Orange. The orange makes me stagger. I see a blocked swarm of figures, clustered at either end of the piece of plywood. Grey, green, orange, orange and orange jump out at me. I am in the new Picasso Museum in the Marais distract of Paris. Or at least I was just a moment before. Now I stand in a world of rigid diagonal forms, irregularly cluttered in two blocks with a division of receding space between them. Behold, all you non-formalists; Picasso’s 1951 ‘Massacre en Corée’.
Despite depicting a brutal episode in Korean history, the attention this kind of painting elicits is, to me, to be moved over the picture surface, piece by piece, paradox by paradox. The figures and objects on the plywood are reduced and fractured into geometrical forms and then realigned within a shallow, relief-like space. The more I look at it, the less convinced I am that Picasso wanted the world to see a massacre at all, and that what he was displaying instead were the most perfectly arranged forms on a piece of fitting plywood. But then again, to a formalist, what Picasso wanted isn’t important.
I glance over at some of the other people in the room who go almost immediately to the plaque on the wall to see the date and perhaps glean some contextual information on the painting. I wonder if it is first and foremost the interest in the formalistic qualities of the painting that has led them to seek a contextual explanation, or if the first thing they see when they look at the painting is a group of American soldiers pointing their weapons at a group of naked, innocent women and children.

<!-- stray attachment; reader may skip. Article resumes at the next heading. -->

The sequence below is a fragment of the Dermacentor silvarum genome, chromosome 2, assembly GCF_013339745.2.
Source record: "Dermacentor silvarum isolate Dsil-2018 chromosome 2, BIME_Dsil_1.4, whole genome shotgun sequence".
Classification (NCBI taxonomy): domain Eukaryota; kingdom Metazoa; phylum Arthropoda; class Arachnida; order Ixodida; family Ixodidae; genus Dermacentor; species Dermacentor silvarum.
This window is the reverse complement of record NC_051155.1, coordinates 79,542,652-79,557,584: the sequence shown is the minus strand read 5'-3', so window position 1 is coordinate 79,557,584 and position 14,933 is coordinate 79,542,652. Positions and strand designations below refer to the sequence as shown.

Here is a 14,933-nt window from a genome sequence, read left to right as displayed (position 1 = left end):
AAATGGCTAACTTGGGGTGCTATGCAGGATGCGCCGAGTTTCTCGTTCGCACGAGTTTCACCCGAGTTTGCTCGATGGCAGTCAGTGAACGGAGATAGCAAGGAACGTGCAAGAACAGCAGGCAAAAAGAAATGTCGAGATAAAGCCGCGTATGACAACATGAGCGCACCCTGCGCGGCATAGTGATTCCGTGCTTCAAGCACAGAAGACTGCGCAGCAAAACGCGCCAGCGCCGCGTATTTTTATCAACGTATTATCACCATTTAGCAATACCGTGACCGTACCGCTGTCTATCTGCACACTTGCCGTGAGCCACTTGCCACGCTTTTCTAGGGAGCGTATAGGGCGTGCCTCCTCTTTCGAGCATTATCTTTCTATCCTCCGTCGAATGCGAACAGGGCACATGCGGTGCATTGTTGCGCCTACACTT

Wouldn’t it be a shame, I think to myself, if people allow this contextual analysis to wash over the formalistic qualities and to taint the interior style with exterior darkness. What they would see would be an explanation of what is both happening and about to happen in the painting. They would only see the content of the painting. Their mode of vision would unconsciously adapt to cubistic form, and they would read the painting as a photograph, a snapshot into a historical moment that would entirely abandon the lines, shapes and colours that have formed it.
Yet this, dare-I-say, touristic contextual approach is only important if you want to treat the painting as an object, a political pawn, a project of Picasso’s personal views. If you forget everything that the painting has become since its formation in the mind of others, and look instead at its abstract qualities, this contextual information is of no relevance.
To a slight extent, perhaps it aids the formalistic qualities. The shades of grey, sliced by dark outlines into separated forms of intertwined limbs, certainly inspire a cold, metallic sentiment to the picture. There is something very clinical, about it; something detached, yet desperate, tortured, empty, sad.
A contextual reading to the painting might help us to understand why the forms make us feel this way. But the painting has everything you need to know within its form, within its lines and space and colour. All you have to do is allow yourself to feel them.